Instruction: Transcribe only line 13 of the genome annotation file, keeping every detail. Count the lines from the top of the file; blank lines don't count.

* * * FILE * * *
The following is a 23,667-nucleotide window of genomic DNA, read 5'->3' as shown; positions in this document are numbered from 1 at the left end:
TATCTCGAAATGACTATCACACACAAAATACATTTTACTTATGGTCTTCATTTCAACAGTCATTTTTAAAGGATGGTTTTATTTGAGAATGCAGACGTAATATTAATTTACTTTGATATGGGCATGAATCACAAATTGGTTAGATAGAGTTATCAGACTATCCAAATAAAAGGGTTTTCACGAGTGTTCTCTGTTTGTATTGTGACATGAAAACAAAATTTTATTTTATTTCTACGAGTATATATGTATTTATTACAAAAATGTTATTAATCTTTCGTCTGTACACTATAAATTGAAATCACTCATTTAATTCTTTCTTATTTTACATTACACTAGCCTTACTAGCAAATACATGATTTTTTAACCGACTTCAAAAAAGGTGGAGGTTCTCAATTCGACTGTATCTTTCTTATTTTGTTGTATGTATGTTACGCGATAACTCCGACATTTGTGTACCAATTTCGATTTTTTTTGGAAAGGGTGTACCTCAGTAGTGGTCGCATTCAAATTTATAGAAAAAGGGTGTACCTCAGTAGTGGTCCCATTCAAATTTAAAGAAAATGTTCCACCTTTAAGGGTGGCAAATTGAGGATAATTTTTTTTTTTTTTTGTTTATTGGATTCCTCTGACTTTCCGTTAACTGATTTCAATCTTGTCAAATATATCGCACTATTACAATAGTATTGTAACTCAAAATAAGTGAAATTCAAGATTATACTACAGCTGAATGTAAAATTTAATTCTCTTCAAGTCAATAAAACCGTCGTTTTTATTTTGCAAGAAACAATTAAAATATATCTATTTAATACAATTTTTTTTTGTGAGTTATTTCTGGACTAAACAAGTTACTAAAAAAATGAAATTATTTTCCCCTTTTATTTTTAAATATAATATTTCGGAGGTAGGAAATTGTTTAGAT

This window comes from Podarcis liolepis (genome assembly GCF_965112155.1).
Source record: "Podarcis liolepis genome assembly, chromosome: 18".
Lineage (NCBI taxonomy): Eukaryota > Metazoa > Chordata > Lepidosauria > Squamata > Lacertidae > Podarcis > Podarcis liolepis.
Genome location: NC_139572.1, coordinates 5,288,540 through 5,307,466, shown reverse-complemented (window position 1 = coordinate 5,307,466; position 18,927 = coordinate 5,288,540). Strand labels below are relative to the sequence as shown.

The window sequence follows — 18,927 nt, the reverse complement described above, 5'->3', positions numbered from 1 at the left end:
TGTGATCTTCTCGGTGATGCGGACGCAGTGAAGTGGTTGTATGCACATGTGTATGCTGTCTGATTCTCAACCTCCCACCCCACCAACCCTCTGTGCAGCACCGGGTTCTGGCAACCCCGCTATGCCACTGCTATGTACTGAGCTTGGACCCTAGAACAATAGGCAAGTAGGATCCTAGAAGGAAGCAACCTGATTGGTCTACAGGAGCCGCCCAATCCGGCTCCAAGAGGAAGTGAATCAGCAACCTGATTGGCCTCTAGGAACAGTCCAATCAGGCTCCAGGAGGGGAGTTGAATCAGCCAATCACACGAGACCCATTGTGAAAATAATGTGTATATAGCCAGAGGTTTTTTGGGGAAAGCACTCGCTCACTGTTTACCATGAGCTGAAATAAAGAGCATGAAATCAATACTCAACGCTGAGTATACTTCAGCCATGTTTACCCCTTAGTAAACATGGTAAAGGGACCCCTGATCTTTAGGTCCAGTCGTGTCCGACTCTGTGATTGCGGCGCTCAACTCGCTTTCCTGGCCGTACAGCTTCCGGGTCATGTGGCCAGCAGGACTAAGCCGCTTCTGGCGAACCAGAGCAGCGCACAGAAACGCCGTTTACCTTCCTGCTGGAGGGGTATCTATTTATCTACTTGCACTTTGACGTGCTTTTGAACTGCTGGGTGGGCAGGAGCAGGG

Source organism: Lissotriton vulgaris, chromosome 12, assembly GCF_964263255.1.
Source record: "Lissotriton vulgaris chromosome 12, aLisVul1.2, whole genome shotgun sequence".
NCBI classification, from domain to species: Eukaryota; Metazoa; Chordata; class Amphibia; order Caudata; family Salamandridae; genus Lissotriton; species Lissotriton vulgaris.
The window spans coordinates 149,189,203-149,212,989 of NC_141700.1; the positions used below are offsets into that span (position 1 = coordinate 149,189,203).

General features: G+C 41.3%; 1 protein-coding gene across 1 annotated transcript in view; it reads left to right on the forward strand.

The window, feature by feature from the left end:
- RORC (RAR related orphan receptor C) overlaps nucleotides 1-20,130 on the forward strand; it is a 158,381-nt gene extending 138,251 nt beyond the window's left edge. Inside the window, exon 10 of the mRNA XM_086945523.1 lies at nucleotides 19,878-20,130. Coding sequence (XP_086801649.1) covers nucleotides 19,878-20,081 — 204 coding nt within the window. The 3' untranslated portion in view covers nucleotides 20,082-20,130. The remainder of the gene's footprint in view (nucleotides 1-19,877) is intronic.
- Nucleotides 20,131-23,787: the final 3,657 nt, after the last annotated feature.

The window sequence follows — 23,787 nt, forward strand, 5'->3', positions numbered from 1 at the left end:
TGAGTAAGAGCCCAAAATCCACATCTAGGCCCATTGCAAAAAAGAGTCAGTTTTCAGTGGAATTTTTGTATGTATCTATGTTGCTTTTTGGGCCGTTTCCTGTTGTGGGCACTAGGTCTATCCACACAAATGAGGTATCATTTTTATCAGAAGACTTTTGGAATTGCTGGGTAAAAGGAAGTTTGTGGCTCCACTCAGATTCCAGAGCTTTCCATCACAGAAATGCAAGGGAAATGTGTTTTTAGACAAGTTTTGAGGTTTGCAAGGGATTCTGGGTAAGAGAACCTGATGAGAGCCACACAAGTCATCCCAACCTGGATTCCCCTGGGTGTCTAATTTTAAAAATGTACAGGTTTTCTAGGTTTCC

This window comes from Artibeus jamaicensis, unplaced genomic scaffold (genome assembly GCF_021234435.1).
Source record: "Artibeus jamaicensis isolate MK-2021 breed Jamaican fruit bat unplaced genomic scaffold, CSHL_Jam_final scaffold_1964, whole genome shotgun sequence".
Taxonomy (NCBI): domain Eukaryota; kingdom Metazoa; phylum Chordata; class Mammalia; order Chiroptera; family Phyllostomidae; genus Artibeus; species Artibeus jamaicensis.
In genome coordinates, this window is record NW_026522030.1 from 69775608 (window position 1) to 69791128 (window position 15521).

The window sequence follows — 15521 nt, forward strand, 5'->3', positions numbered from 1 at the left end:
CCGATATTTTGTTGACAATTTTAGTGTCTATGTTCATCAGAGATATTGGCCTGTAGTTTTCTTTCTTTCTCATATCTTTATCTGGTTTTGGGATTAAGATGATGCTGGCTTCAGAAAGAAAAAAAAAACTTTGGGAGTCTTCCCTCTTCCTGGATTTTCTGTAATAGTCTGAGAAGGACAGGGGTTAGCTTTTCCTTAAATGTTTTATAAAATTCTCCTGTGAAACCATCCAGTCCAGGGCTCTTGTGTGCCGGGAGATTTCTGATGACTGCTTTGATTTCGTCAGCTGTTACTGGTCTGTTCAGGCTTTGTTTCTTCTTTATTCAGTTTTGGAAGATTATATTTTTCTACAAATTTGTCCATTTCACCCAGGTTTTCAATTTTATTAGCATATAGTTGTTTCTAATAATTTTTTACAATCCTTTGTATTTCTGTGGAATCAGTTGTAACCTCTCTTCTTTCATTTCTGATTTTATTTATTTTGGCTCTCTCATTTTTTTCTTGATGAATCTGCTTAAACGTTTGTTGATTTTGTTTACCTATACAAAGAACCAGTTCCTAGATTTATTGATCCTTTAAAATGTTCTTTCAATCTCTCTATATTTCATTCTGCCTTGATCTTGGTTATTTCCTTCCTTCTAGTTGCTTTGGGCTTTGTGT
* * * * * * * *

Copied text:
General features: G+C 41.3%; 1 protein-coding gene across 1 annotated transcript in view; it reads left to right on the forward strand.